What’s the best place for your savings? Cash under the bed? In your current account? In a cash ISA? Actually, all of those things will lose you money. In this episode we explain why that is and what you can do about it.
So, the trouble with just having money in the bank is inflation. Let’s say you go out this week and you spend £100 on groceries. Over the last 5 years, the Retail Price Index for inflation has been about 2.5% per year, so if you go next year and buy the exact same set of items, it will cost you on average about £102.50. So that means if you kept £100 in the bank for a year without earning any interest, it’s effectively worth less than it was to start with. It might be the same £100, but you now have less spending power so you’re worse off than you were.
So what about cash ISAs or accounts that earn interest? Well the best cash ISAs right now could earn you about 0.5% interest. Now we need to do some maths to adjust for inflation and work out what the real return is, but don’t worry, it’s really simple. So you take the 0.5% interest you earn from an ISA, and adjust for inflation by subtracting the 2.5% for inflation and you get -2%. So great, instead of losing 2.5% per year you’re losing 2%, but you’re still losing money. This is why a cash ISA should not be thought of as an investment — it’s actually making you worse off!
So what can you do about it? Well, we need to look at other places to put our money that will get an inflation beating rate of return. We need to look into things like stocks and shares and real estate that get an average of around a 7 or 8% return each year. Now of course the stock market and property are not at all guaranteed, and investments need to be for the long term (5 years minimum). Stock prices go up and down, but given enough time history shows us that the stock market as a whole has beaten inflation. If we adjust for inflation again, so subtract 2.5%, we’re still at around 5%, so now we’re actually making money!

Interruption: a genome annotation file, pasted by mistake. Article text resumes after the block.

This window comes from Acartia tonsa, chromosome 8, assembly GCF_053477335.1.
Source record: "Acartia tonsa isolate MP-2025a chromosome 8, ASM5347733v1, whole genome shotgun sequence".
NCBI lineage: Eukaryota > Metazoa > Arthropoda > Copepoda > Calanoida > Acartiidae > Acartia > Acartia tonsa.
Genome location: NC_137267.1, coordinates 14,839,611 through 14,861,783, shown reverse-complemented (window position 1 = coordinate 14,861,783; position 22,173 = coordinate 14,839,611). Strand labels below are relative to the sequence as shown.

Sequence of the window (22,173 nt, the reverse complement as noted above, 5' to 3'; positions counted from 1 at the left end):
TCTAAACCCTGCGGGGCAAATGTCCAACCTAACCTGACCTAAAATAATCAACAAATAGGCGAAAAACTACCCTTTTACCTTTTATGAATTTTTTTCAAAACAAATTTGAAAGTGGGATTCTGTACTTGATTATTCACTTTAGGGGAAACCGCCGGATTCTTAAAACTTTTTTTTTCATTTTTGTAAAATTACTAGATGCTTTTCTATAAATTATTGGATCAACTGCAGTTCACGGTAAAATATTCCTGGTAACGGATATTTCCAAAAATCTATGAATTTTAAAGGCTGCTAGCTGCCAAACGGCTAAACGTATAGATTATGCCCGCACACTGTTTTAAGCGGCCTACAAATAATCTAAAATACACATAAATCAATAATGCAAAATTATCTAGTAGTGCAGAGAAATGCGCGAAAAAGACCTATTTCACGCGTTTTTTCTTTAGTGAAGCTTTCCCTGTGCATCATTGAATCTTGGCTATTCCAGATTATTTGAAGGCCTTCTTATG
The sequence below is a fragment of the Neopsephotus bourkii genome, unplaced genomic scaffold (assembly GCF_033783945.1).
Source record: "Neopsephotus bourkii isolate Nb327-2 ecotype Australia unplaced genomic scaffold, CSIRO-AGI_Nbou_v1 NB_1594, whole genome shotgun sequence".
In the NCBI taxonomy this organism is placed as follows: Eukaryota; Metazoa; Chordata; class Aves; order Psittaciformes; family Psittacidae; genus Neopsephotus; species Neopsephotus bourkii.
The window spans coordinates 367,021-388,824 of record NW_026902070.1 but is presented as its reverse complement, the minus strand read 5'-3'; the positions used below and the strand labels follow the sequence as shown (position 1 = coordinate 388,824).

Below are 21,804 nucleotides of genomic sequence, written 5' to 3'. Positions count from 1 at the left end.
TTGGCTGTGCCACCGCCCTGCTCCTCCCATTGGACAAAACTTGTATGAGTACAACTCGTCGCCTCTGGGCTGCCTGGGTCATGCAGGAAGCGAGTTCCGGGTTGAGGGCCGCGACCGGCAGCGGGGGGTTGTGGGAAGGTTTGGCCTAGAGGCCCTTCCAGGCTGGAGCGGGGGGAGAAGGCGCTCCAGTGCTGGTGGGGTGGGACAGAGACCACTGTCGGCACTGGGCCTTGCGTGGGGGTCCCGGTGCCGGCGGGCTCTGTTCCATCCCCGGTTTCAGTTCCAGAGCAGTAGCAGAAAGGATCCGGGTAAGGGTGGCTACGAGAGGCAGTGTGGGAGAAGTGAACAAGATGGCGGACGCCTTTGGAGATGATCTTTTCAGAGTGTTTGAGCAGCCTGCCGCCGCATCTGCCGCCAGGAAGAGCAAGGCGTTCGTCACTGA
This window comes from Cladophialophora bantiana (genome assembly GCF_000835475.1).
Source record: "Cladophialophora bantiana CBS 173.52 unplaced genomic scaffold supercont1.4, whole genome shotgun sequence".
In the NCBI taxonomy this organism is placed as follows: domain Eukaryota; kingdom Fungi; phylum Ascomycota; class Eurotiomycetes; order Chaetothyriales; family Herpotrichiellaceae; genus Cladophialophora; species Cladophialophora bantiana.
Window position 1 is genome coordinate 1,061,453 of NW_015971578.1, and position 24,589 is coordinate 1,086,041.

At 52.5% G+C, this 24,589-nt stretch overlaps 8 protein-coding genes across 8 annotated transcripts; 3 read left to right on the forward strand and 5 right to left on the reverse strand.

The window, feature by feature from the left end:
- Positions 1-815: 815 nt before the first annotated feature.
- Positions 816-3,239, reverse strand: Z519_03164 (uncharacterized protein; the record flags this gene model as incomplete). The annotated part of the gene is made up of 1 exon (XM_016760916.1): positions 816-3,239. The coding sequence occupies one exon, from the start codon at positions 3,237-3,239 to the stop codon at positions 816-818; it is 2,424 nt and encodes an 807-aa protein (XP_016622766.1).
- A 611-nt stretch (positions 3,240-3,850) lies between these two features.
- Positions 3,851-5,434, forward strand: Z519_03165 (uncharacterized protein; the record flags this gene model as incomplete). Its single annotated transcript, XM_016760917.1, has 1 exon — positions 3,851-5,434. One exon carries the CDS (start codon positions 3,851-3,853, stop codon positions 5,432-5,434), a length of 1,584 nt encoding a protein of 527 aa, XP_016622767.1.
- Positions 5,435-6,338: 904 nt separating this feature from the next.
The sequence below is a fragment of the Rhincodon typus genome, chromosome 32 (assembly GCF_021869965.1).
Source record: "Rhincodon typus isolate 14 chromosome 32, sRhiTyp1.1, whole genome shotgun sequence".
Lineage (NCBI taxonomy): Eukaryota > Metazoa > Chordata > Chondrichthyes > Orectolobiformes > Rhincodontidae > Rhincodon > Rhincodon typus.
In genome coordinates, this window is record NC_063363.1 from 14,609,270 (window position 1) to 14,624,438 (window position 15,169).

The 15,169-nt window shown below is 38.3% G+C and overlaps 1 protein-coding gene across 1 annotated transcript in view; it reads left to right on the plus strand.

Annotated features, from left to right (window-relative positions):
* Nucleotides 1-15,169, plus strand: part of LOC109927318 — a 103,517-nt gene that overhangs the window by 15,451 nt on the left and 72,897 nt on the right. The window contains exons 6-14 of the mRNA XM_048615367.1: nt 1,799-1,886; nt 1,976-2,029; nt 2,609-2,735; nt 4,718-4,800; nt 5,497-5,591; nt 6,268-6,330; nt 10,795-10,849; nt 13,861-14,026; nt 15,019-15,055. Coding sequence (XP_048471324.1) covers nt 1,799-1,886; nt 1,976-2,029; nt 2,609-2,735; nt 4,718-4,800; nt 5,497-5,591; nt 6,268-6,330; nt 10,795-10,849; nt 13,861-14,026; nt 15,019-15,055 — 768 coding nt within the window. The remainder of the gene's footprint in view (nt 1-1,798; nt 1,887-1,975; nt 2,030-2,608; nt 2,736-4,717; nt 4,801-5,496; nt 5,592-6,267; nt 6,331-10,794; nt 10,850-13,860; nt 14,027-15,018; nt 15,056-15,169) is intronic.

I know investing is a very daunting prospect for many, but it is something that we all need to be doing in some way if we want to grow our finances instead of losing out to inflation. We’ll have more episodes in the future that cover how you can get started with investing.
Another thing you can do to effectively beat inflation is to pay off debt, such as your mortgage. By paying down debt you are increasing your net worth, which is the same end goal as investing. If your mortgage is at say 3.5% interest, you can think of paying that down as an investment that gives you a 3.5% return. Unlike the stock market which is unpredictable, this is a guaranteed return, and when interest rates rise in the future it will prove to be even more worthwhile. So again, 3.5%, minus the 2.5% for inflation, and you have a 1% per year real return that is guaranteed. In my opinion, that’s not a bad option.
Of course cash ISAs do have their place. We recommend having three to six months of living expenses saved in an emergency fund (which you should have in place before you think about investing), and an unrestricted cash ISA is probably the best place for this. Investing is for the long term, but an emergency fund needs to be available when you need it so having it tied up in investments is not a good idea. You might be losing out to inflation with the money in your ISA, but at least the small amount of interest is helping to mitigate this.
But let’s be clear — a cash ISA is not an investment and it will lose you money over time thanks to inflation.
I hope that’s been useful. Just to be clear, I’m not a financial advisor and this should not be considered as financial advice, I’m just sharing what I’ve learnt. Remember, your investments can rise and fall in value – that’s why the money you invest should not be money you need in the next five years and the investment should be held for the long term. If you are going to invest money, make sure you take advice before hand. You’re better having a guide in this area as too many people have lost money through not understanding investing. If you have any questions or suggestions for what we should talk about next, you can leave a comment on YouTube or email firstname.lastname@example.org.